are looking for; a well-thought out production,
a fine cast, and a message to boot. It's just a
darn good flick. Can anyone say it easier than
that?

Hogwood handles Handel gracefully at Hill

By Mike Gallatin
".' LEASANT" IS perhaps the best
word to describe Thursday
evening at Hill Auditorium as The
Academy of Ancient Music, under the.
direction of Christopher Hogwood, per-
formed an all Handel program. This
year has been one of celebration, with
triple tricentennial birthdays of Bach,
Scarlatti and Handel. The Kuijken
Quartet from Belgium and The Master-
players with Richard Schumacher con-
ducting have also geared their concerts
earlier this year to highlight the various
contributions of these three Baroque
titans.
Christopher Hogwood, from Britain is
an articulate spokesman on the history
of performance practises. He recently
finished a book on Handel to t be

published this spring. Under his direc-
tion, The Academy of Ancient Music
champions the cause of authenticity
and the use of original instruments in
the performance of early music. The
program notes for the concert written by
him were erudite and illuminating.
In the first half of the concert were
three suites from Handel's Water
Music, the opening Horn Suite in F
major being the best known. After an
overture which consists of an alter-
nately slow and fast section, the com-
position progresses to a sequence of
dance movements. These achieve their
special quality through the variation of
tempo and meter. Although this suite is
as standard as Bach's Brandenburg
Concertos, it was still refreshing to
hear it performed with authentic in-
struments of the day.

Rachel Brown was the recorder
soloist for the next, Flute Suite in G
major, and was a definite high point of
the evening. Surprisingly enough, the
delicate flauto piccolo (recorder) filled
the auditorium with a velveteen
sonority. While not a solo part of daz-
zling virtuosity, Brown's silky tone
possessed an extraordinary beauty at
moment, which seemed to suspend time
in its tracks.
Antiphonal trumpets and horns
created the rousing effect of the Trum-
pet Suite itn D major. The second
movement, exuded admirably the
never-ending drive and sunniness
which is. characteristic of the best of
Baroque music. The immediate appeal
and sheer joy communicated is what
makes music of this period enjoyable
and attractive even to those who know

little, if anything else about classical
music.
After intermission, Christopher
Hogwood chose to resume with a short
explanatory preface to Handel's can-
tata, Apollo and Dafne. He made com-
parisons between the personalities and
form of patronage yis a vis Bach and
Handel, and he spoke about the myth
of Apollo.
David Thomas played Apollo, Emma
Kirby played Dafne, and Rachel Brown
accompanied one of their duets with a
flute obligato part. In their attempt to
capture the authenticity of performan-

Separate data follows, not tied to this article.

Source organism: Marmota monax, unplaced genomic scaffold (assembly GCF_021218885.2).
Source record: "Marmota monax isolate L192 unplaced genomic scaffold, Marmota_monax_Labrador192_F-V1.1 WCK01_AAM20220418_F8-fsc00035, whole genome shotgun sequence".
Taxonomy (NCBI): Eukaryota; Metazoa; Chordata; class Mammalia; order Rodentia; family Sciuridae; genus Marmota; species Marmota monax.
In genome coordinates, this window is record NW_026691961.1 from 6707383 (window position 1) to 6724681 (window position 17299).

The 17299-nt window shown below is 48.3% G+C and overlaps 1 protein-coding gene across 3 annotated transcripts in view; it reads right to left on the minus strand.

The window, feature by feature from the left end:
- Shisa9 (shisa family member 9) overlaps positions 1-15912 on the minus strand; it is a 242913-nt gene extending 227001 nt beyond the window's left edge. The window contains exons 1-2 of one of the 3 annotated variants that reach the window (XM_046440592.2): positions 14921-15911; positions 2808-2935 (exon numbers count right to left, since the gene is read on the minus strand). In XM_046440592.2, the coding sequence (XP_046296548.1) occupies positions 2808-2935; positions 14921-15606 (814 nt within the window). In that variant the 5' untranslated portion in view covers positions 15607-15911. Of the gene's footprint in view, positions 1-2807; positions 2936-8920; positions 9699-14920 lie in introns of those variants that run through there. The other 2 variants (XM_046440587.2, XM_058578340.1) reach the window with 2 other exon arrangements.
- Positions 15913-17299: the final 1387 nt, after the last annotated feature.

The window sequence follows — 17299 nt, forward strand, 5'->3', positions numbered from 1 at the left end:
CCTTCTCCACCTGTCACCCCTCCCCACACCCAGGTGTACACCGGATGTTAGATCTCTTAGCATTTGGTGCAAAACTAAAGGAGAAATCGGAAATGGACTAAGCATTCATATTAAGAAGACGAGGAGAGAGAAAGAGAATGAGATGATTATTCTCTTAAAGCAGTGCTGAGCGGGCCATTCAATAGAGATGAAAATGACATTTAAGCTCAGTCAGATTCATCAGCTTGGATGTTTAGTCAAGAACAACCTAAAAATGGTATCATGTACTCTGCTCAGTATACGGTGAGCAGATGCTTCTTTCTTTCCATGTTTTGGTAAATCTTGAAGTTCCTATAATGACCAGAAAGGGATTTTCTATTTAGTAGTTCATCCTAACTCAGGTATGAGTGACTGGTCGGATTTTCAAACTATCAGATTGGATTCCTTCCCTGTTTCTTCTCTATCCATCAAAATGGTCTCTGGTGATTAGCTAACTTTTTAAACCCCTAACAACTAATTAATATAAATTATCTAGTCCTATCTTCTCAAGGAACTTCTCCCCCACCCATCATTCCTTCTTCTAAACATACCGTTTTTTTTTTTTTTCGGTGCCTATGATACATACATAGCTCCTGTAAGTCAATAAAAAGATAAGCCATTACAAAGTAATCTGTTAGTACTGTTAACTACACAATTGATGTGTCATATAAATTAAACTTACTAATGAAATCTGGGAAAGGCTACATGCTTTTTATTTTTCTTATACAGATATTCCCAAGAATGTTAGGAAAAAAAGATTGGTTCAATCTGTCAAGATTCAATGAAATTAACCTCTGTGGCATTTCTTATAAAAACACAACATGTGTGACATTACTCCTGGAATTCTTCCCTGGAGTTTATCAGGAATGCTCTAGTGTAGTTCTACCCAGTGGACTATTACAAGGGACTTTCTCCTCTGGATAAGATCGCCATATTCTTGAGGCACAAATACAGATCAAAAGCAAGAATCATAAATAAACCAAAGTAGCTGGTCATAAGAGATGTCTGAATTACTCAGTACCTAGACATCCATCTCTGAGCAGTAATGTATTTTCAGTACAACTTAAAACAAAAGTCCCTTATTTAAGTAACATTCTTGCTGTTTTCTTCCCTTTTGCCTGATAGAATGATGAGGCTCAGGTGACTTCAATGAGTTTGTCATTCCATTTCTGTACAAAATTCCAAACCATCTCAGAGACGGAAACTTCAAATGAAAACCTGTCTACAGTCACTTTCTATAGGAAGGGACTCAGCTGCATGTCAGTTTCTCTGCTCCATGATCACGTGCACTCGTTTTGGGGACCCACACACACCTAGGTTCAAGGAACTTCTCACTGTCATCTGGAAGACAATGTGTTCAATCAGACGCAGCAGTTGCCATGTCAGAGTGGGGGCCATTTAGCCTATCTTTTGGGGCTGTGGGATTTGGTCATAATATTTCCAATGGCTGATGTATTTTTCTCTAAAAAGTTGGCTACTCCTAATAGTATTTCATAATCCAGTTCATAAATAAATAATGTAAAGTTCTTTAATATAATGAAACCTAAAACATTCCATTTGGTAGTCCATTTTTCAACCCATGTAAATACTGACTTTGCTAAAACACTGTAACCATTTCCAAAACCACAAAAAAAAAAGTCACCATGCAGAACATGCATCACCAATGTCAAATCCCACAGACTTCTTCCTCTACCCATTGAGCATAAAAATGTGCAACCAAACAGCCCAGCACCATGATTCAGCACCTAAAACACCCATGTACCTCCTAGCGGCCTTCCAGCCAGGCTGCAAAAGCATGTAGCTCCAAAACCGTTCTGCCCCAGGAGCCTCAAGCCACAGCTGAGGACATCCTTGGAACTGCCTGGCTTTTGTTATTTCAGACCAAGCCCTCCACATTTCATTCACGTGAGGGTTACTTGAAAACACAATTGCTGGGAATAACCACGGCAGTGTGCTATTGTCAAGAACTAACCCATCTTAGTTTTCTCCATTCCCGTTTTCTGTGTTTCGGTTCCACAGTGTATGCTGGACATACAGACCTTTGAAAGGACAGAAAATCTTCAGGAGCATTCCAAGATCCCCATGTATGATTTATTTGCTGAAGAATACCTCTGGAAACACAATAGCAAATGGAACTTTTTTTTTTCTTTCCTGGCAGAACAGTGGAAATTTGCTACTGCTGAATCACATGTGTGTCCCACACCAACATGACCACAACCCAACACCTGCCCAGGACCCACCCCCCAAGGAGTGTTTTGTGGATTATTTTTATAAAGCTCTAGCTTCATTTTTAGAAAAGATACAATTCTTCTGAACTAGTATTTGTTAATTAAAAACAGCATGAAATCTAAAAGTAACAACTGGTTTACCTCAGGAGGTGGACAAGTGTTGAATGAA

ce practices, the singers enriched their
melismatic anas with the stylized
gestures historically appropiate. The
effect was charming and helped con-
tribute to the overall success and har-
mony of the entire concert.

Records

Lonnie Brooks jams blues guitar Sunday night at Rick's American Cafe.
Brooks "cooks'at Rick 's
By Don Jean

W HO WOULD HAVE THOUGHT
that the Louisiana bayou
could produce what the Washington
Post calls "the most exciting new
talent in blues." Probably nobody,
with the exception of that hot new
guitarist himself, Lonnie Brooks.
Brooks, who appears, at Rick's
American Cafe Sunday is actually
no newcomer to the blues circuit.
The talent has been there the whole
time, but it's taken the world a while
to find that out. Lonnie didn't start to
take his guitar playing seriously un-
til his early 20's, but used his ability
to make up for lost time. His career
began where his roots are,the deep
South, as he hooked up with legen-
dary cajun start Clifton Chenier.
Taking the name of "Guitar
Junior," Lonnie played the dance
hall scene in the years that followed.
Brooks established himself as a hot
young rock 'n' roller with a hit
record in the South, "Family
Rules," and was ready to move on.
Lonnie jumped at the chance to
play with blues artisthSamCooke
and eagerly made the move to
Chicago with the hopes of
establishing himself. Chicago was
the blues capital, however, and Lon-
nie found few people interested in a
young rock-oriented musician. But
instead of giving up, Lonnie became
ever more determined to make his
mark. He dropped the "Guitar
Junior" bit, and changed his music
as well. As Lonnie himself put it, "I
was playing rock 'n' roll then, but I
started listening to a lot of guys
around Chicago and got hung up in
the blues."

Playing the blues circuit is great if
money isn't a factor, but for Lonnie,
it was a livelihood that just wasn't
paying the bills. While Brooks made
his reputation in the North, he began
recording as a session musician and
then ended up recording under his
own name. Thanks to his various
musical talents, he also made
money playing in some of the finer
clubs around town, playing a variety
of musical styles. From Country
Western to Top 40,kLonnie did them
all to make a buck, but still didn't
have a chance to play his own music.
Finally, Lonnie's big break came
when he got the opportunity to tour
and record in France. Making the
most of it, Brooks gave masterful